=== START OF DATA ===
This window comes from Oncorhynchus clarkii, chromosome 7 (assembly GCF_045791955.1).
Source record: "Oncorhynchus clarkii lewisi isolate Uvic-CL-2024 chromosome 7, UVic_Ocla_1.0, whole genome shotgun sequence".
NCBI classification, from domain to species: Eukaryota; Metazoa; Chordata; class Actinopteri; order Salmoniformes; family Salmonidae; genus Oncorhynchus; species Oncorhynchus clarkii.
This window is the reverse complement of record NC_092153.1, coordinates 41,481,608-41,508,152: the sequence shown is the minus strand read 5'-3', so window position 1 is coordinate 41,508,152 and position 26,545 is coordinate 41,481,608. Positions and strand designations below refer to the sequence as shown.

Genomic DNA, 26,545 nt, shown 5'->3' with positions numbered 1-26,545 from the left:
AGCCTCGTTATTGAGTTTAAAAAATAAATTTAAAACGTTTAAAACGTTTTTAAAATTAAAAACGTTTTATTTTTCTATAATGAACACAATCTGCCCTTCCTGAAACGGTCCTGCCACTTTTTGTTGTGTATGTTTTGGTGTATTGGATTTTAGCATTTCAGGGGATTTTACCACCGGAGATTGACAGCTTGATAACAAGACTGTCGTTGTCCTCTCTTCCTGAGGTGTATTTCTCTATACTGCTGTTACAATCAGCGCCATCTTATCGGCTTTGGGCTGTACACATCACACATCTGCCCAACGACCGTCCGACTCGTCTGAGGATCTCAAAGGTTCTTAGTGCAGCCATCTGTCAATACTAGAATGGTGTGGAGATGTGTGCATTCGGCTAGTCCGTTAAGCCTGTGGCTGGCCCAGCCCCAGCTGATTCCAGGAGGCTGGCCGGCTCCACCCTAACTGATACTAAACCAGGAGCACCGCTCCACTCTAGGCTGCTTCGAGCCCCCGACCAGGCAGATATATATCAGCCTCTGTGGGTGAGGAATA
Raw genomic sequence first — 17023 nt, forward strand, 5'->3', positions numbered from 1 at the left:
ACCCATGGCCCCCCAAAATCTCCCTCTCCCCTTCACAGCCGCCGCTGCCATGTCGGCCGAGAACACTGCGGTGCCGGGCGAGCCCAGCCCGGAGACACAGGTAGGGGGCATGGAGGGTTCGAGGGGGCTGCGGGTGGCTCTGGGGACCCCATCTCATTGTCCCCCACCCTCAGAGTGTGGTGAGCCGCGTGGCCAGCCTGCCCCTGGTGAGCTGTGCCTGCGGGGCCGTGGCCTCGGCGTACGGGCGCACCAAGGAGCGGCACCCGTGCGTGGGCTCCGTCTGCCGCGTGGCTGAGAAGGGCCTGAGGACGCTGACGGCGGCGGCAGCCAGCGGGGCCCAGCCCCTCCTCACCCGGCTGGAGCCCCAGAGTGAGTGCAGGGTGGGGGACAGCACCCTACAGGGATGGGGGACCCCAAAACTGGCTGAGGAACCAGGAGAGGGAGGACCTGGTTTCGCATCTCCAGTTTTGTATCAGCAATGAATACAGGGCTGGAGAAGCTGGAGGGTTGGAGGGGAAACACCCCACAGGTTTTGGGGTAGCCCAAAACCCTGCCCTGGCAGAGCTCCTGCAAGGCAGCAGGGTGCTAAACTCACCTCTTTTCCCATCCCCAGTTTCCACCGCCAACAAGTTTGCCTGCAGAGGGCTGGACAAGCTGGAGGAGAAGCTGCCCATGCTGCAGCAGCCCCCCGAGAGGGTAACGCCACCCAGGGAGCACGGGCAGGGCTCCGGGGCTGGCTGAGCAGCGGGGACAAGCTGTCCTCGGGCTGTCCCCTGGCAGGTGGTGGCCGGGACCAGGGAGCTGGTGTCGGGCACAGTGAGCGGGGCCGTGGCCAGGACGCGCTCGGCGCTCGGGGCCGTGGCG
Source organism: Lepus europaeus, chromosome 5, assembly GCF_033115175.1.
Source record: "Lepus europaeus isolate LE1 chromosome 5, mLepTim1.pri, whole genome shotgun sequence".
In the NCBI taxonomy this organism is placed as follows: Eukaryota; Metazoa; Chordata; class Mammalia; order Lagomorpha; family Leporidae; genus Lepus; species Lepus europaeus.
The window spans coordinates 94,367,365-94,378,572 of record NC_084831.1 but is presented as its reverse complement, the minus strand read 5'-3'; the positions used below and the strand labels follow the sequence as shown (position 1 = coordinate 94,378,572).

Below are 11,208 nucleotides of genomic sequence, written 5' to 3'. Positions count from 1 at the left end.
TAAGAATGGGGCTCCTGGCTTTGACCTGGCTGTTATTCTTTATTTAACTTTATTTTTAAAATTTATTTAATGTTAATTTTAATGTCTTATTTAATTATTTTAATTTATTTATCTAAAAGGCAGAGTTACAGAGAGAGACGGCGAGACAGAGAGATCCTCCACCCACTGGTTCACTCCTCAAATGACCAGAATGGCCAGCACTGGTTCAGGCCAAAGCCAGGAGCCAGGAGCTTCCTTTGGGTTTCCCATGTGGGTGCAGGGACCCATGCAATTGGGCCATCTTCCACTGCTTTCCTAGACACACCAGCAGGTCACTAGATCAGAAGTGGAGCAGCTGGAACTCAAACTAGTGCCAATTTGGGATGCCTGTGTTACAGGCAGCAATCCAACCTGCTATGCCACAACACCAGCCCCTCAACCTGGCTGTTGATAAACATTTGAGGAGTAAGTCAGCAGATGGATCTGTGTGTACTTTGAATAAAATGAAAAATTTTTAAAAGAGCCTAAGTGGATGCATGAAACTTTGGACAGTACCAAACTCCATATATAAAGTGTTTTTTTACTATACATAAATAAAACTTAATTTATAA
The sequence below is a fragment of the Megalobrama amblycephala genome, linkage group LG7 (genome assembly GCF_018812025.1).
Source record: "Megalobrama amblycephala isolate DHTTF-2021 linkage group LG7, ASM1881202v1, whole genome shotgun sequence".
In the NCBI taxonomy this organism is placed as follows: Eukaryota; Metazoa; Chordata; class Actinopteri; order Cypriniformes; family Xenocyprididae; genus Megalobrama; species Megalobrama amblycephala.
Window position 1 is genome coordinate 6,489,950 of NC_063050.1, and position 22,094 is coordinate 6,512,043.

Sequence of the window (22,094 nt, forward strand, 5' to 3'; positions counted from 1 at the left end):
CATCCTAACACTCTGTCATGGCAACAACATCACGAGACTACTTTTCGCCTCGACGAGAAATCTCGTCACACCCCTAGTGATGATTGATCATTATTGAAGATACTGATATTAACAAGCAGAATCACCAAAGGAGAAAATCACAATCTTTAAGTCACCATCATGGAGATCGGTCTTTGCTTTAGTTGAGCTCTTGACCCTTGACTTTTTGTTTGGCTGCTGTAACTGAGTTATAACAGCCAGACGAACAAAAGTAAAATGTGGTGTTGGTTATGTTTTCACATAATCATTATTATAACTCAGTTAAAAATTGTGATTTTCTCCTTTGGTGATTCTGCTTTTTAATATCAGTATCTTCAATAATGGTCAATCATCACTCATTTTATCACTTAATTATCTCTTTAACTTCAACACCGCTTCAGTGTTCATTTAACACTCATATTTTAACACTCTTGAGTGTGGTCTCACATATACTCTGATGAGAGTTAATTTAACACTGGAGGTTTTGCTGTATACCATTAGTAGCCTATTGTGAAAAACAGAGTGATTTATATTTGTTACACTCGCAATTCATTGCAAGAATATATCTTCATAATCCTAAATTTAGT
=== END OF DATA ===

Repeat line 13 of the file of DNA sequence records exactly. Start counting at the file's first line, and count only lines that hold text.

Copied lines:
Below are 11,208 nucleotides of genomic sequence, written 5' to 3'. Positions count from 1 at the left end.